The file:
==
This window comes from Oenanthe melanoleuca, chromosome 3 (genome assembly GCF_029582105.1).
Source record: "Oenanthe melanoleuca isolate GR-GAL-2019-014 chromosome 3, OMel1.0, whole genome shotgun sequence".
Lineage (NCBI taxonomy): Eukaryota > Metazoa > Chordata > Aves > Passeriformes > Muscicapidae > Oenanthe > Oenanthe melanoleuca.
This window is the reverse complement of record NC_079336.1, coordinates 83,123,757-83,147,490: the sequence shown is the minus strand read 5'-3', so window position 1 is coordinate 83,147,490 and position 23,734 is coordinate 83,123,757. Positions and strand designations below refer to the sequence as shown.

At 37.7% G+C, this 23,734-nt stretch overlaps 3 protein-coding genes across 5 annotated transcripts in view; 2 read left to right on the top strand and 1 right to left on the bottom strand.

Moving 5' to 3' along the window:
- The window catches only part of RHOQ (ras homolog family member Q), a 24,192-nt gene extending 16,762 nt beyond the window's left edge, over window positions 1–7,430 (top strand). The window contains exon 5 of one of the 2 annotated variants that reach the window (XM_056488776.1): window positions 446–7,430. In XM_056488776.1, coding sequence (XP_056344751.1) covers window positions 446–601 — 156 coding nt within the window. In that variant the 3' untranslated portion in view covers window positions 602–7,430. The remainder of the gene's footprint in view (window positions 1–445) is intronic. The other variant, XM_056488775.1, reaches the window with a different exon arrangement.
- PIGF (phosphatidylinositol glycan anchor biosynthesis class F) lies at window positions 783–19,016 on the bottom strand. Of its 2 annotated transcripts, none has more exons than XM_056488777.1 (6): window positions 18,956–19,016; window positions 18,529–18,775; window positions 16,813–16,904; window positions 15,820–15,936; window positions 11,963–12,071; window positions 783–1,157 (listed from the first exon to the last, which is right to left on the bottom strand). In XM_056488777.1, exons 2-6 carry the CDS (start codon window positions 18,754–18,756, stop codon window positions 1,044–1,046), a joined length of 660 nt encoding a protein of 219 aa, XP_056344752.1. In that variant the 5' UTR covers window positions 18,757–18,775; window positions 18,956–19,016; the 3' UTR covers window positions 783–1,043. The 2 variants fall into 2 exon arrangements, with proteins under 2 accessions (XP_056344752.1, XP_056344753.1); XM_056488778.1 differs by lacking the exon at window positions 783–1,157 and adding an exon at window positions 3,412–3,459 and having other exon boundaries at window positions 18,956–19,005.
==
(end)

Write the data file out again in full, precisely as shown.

This window comes from Oenanthe melanoleuca, chromosome 3 (genome assembly GCF_029582105.1).
Source record: "Oenanthe melanoleuca isolate GR-GAL-2019-014 chromosome 3, OMel1.0, whole genome shotgun sequence".
Lineage (NCBI taxonomy): Eukaryota > Metazoa > Chordata > Aves > Passeriformes > Muscicapidae > Oenanthe > Oenanthe melanoleuca.
This window is the reverse complement of record NC_079336.1, coordinates 83,123,757-83,147,490: the sequence shown is the minus strand read 5'-3', so window position 1 is coordinate 83,147,490 and position 23,734 is coordinate 83,123,757. Positions and strand designations below refer to the sequence as shown.

At 37.7% G+C, this 23,734-nt stretch overlaps 3 protein-coding genes across 5 annotated transcripts in view; 2 read left to right on the top strand and 1 right to left on the bottom strand.

Moving 5' to 3' along the window:
- The window catches only part of RHOQ (ras homolog family member Q), a 24,192-nt gene extending 16,762 nt beyond the window's left edge, over window positions 1–7,430 (top strand). The window contains exon 5 of one of the 2 annotated variants that reach the window (XM_056488776.1): window positions 446–7,430. In XM_056488776.1, coding sequence (XP_056344751.1) covers window positions 446–601 — 156 coding nt within the window. In that variant the 3' untranslated portion in view covers window positions 602–7,430. The remainder of the gene's footprint in view (window positions 1–445) is intronic. The other variant, XM_056488775.1, reaches the window with a different exon arrangement.
- PIGF (phosphatidylinositol glycan anchor biosynthesis class F) lies at window positions 783–19,016 on the bottom strand. Of its 2 annotated transcripts, none has more exons than XM_056488777.1 (6): window positions 18,956–19,016; window positions 18,529–18,775; window positions 16,813–16,904; window positions 15,820–15,936; window positions 11,963–12,071; window positions 783–1,157 (listed from the first exon to the last, which is right to left on the bottom strand). In XM_056488777.1, exons 2-6 carry the CDS (start codon window positions 18,754–18,756, stop codon window positions 1,044–1,046), a joined length of 660 nt encoding a protein of 219 aa, XP_056344752.1. In that variant the 5' UTR covers window positions 18,757–18,775; window positions 18,956–19,016; the 3' UTR covers window positions 783–1,043. The 2 variants fall into 2 exon arrangements, with proteins under 2 accessions (XP_056344752.1, XP_056344753.1); XM_056488778.1 differs by lacking the exon at window positions 783–1,157 and adding an exon at window positions 3,412–3,459 and having other exon boundaries at window positions 18,956–19,005.